25: A Fool for a Client

Not only are armies supposed to be equal, so are men and women...

The King’s daughter didn’t talk to me any more about military matters at the time, because she was afraid of being discovered alone with me early in the morning. The reason was not that immodesty is a crime in that country. On the contrary, any man — except for convicted felons — can ask what he wants of any woman, and any woman can bring suit against a man who refuses her. But the King’s daughter didn’t dare come to see me publicly because she said the priests had preached at the last sacrifice that women were mainly the ones who were saying I was a man. The priests claimed that women were disguising their execrable desire to mingle with animals and shamelessly commit sins against nature with me. That was why I went a long time without seeing her or any other female.

However, someone must have rekindled the arguments over the definition of my nature. As I was beginning to think I would live out my days in a cage, I was once again summoned to an audience. In the presence of many members of the court I was questioned on a point of physics. I think my answers were somewhat satisfactory, because the presiding officer told me informally how he thought the world was structured.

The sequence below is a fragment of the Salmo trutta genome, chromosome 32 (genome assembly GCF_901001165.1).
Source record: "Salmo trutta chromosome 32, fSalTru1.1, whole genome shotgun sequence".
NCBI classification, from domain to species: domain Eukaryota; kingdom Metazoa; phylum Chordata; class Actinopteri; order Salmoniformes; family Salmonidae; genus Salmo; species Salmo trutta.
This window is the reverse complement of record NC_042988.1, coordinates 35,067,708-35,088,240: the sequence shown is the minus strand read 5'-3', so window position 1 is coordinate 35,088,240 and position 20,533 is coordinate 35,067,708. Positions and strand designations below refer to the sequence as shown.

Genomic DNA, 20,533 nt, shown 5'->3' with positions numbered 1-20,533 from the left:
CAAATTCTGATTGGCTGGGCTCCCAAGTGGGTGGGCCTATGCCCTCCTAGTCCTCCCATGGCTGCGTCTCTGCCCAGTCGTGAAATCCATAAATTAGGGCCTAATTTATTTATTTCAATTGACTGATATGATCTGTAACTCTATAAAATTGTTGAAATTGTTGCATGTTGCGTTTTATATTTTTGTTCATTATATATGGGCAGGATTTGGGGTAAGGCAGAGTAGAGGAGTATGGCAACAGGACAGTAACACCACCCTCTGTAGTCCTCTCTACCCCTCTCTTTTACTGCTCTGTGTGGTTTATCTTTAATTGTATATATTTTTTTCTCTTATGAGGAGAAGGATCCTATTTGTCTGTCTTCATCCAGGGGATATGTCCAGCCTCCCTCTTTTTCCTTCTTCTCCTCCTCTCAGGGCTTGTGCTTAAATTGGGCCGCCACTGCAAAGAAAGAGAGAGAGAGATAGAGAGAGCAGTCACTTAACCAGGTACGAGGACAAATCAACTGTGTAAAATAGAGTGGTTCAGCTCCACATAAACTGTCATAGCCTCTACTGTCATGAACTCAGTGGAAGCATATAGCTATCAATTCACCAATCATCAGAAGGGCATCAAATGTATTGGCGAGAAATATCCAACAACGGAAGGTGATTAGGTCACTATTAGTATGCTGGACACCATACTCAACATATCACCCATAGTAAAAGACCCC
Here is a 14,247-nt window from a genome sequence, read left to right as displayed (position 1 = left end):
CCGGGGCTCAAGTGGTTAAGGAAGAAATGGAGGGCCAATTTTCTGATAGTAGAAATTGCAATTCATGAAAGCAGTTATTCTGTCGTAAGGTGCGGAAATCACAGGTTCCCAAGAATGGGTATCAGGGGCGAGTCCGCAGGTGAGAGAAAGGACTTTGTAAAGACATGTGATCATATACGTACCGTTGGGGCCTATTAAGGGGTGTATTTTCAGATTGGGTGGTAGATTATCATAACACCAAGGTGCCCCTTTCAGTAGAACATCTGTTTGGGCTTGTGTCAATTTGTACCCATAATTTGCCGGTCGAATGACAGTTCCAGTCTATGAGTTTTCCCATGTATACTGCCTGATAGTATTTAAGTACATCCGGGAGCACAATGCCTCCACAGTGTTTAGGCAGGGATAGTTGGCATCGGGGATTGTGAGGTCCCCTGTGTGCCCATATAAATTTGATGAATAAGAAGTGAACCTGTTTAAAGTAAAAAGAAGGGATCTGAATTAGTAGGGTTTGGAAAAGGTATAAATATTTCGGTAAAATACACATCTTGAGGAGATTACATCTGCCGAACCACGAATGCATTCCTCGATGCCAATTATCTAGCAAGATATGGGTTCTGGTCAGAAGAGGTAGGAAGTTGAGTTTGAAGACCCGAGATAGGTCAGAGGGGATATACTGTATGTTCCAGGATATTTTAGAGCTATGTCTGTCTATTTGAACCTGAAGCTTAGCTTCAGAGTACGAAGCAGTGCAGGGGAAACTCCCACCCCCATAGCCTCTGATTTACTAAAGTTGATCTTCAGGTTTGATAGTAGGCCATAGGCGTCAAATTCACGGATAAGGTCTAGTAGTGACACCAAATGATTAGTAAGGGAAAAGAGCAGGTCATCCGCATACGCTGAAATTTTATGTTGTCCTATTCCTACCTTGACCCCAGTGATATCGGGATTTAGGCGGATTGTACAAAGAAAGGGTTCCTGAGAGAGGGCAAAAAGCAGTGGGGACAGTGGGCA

His ideas seemed ingenious, and if he hadn’t said that the world has existed from eternity, I would have found his philosophy much more reasonable than ours. As soon as I heard him expound a daydream so contrary to what faith teaches us, I asked him what answer he might give to the authority of Moses. The great patriarch said clearly that God created the world in six days. Instead of answering, the ignoramus only laughed.

Since that was his reaction, I couldn’t help saying that I was beginning to think his world was only a moon.

“But,” they all replied, “you see we have land, forests, rivers, seas. What’s all that?”

“It doesn’t matter,” I answered, “Aristotle tells us it’s just the Moon. And if you’d said the opposite in class when I was in school, everybody would have made fun of you.”

At that, they all burst out laughing. You don’t have to ask whether it was out of ignorance that they had me taken back to my cage.